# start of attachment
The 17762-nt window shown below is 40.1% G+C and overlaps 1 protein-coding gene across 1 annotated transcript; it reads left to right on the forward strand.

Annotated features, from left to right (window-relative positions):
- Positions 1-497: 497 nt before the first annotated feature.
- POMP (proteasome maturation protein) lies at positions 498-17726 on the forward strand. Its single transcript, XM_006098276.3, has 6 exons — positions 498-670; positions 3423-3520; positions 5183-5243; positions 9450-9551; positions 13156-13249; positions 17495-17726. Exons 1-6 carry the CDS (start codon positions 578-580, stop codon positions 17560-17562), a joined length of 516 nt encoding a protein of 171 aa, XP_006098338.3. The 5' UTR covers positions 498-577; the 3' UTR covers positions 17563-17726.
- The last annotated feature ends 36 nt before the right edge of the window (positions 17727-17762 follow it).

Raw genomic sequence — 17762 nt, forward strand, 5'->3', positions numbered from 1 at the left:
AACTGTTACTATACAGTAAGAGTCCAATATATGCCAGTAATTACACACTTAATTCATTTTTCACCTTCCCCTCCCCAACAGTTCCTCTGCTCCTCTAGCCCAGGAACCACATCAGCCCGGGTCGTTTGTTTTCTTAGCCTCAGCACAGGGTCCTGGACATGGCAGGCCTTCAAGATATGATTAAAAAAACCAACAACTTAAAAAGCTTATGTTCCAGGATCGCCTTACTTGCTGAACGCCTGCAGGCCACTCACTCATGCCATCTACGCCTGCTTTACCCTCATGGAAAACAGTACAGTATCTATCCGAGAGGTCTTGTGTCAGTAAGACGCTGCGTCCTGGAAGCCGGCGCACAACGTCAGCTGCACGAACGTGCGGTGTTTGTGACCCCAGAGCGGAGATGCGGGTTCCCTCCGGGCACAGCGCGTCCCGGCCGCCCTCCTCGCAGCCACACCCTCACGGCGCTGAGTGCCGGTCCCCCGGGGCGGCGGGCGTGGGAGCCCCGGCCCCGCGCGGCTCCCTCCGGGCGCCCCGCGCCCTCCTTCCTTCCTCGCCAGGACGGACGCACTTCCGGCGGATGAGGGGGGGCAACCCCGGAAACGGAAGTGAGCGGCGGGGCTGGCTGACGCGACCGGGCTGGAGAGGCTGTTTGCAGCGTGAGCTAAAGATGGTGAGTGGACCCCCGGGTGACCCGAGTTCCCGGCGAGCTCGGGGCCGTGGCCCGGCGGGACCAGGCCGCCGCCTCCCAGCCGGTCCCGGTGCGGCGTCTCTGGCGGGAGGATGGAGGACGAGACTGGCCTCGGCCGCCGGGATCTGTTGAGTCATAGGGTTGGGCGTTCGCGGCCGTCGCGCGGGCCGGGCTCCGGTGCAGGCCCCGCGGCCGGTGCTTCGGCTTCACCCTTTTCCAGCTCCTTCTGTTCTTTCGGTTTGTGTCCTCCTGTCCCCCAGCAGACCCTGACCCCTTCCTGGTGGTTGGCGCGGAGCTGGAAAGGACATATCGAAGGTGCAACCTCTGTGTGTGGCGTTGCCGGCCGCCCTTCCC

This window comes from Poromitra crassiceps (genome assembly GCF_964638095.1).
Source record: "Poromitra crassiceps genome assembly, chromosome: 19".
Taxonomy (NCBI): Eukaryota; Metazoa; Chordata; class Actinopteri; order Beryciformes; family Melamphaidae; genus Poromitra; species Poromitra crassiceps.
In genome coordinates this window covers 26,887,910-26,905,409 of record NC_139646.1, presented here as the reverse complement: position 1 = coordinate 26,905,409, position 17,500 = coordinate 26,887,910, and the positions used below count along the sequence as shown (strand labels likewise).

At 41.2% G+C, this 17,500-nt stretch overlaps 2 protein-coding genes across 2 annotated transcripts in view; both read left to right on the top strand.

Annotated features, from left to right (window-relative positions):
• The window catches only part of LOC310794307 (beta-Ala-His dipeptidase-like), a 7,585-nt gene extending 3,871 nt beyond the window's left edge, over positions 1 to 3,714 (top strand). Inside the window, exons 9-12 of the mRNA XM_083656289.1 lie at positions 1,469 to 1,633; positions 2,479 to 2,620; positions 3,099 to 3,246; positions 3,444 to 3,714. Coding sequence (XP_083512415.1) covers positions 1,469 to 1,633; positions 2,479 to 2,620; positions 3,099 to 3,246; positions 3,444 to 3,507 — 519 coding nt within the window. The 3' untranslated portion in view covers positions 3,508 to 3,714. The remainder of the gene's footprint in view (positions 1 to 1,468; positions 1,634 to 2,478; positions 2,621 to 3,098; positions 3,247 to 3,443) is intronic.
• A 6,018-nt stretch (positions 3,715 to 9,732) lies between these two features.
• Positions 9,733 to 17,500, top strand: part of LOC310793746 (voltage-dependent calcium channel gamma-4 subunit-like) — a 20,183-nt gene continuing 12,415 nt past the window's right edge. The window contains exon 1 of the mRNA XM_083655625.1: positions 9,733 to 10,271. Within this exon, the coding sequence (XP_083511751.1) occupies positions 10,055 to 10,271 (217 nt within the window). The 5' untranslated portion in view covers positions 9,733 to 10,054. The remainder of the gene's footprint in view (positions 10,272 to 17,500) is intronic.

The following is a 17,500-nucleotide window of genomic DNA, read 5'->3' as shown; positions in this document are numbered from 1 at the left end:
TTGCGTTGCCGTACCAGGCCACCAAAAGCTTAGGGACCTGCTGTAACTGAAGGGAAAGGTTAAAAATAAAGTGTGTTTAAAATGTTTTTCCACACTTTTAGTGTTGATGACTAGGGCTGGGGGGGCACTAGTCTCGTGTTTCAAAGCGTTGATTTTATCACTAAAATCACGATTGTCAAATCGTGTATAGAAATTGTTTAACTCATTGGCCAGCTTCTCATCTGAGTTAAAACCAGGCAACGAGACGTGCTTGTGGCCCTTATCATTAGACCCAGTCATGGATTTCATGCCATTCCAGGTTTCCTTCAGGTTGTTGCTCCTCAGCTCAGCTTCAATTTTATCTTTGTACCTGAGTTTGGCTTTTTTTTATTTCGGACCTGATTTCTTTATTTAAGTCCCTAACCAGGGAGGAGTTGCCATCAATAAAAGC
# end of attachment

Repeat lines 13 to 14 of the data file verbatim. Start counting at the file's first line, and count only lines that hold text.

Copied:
Annotated features, from left to right (window-relative positions):
• The window catches only part of LOC310794307 (beta-Ala-His dipeptidase-like), a 7,585-nt gene extending 3,871 nt beyond the window's left edge, over positions 1 to 3,714 (top strand). Inside the window, exons 9-12 of the mRNA XM_083656289.1 lie at positions 1,469 to 1,633; positions 2,479 to 2,620; positions 3,099 to 3,246; positions 3,444 to 3,714. Coding sequence (XP_083512415.1) covers positions 1,469 to 1,633; positions 2,479 to 2,620; positions 3,099 to 3,246; positions 3,444 to 3,507 — 519 coding nt within the window. The 3' untranslated portion in view covers positions 3,508 to 3,714. The remainder of the gene's footprint in view (positions 1 to 1,468; positions 1,634 to 2,478; positions 2,621 to 3,098; positions 3,247 to 3,443) is intronic.